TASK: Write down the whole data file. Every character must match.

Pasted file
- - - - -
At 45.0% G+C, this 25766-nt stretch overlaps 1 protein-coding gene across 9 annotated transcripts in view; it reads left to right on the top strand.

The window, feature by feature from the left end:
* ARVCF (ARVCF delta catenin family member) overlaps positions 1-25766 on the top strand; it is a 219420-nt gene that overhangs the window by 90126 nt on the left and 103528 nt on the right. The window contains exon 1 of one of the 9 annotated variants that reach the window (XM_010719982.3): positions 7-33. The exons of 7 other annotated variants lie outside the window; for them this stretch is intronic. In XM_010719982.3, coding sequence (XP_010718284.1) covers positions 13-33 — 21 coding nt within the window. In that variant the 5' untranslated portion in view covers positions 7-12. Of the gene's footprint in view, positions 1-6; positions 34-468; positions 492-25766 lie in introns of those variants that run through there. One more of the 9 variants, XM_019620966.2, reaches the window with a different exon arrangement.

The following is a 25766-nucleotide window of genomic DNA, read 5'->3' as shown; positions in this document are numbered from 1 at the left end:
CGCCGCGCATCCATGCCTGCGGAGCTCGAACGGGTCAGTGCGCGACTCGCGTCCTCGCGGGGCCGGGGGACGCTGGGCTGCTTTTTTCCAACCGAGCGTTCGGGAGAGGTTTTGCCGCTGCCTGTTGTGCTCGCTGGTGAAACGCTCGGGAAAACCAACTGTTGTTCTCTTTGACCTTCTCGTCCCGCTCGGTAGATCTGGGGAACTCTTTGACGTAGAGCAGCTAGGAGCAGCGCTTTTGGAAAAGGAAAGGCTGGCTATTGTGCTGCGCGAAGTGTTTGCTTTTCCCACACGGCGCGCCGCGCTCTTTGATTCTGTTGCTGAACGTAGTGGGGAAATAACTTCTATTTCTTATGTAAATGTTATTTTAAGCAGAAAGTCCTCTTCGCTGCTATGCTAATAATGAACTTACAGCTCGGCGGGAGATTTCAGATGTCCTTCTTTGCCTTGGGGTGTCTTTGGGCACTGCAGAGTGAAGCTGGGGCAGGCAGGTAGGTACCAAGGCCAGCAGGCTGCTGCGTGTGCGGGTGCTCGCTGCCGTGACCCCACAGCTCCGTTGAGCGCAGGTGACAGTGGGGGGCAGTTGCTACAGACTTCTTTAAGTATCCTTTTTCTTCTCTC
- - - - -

At 45.0% G+C, this 25766-nt stretch overlaps 1 protein-coding gene across 9 annotated transcripts in view; it reads left to right on the top strand.

The window, feature by feature from the left end:
* ARVCF (ARVCF delta catenin family member) overlaps positions 1-25766 on the top strand; it is a 219420-nt gene that overhangs the window by 90126 nt on the left and 103528 nt on the right. The window contains exon 1 of one of the 9 annotated variants that reach the window (XM_010719982.3): positions 7-33. The exons of 7 other annotated variants lie outside the window; for them this stretch is intronic. In XM_010719982.3, coding sequence (XP_010718284.1) covers positions 13-33 — 21 coding nt within the window. In that variant the 5' untranslated portion in view covers positions 7-12. Of the gene's footprint in view, positions 1-6; positions 34-468; positions 492-25766 lie in introns of those variants that run through there. One more of the 9 variants, XM_019620966.2, reaches the window with a different exon arrangement.

The following is a 25766-nucleotide window of genomic DNA, read 5'->3' as shown; positions in this document are numbered from 1 at the left end:
CGCCGCGCATCCATGCCTGCGGAGCTCGAACGGGTCAGTGCGCGACTCGCGTCCTCGCGGGGCCGGGGGACGCTGGGCTGCTTTTTTCCAACCGAGCGTTCGGGAGAGGTTTTGCCGCTGCCTGTTGTGCTCGCTGGTGAAACGCTCGGGAAAACCAACTGTTGTTCTCTTTGACCTTCTCGTCCCGCTCGGTAGATCTGGGGAACTCTTTGACGTAGAGCAGCTAGGAGCAGCGCTTTTGGAAAAGGAAAGGCTGGCTATTGTGCTGCGCGAAGTGTTTGCTTTTCCCACACGGCGCGCCGCGCTCTTTGATTCTGTTGCTGAACGTAGTGGGGAAATAACTTCTATTTCTTATGTAAATGTTATTTTAAGCAGAAAGTCCTCTTCGCTGCTATGCTAATAATGAACTTACAGCTCGGCGGGAGATTTCAGATGTCCTTCTTTGCCTTGGGGTGTCTTTGGGCACTGCAGAGTGAAGCTGGGGCAGGCAGGTAGGTACCAAGGCCAGCAGGCTGCTGCGTGTGCGGGTGCTCGCTGCCGTGACCCCACAGCTCCGTTGAGCGCAGGTGACAGTGGGGGGCAGTTGCTACAGACTTCTTTAAGTATCCTTTTTCTTCTCTC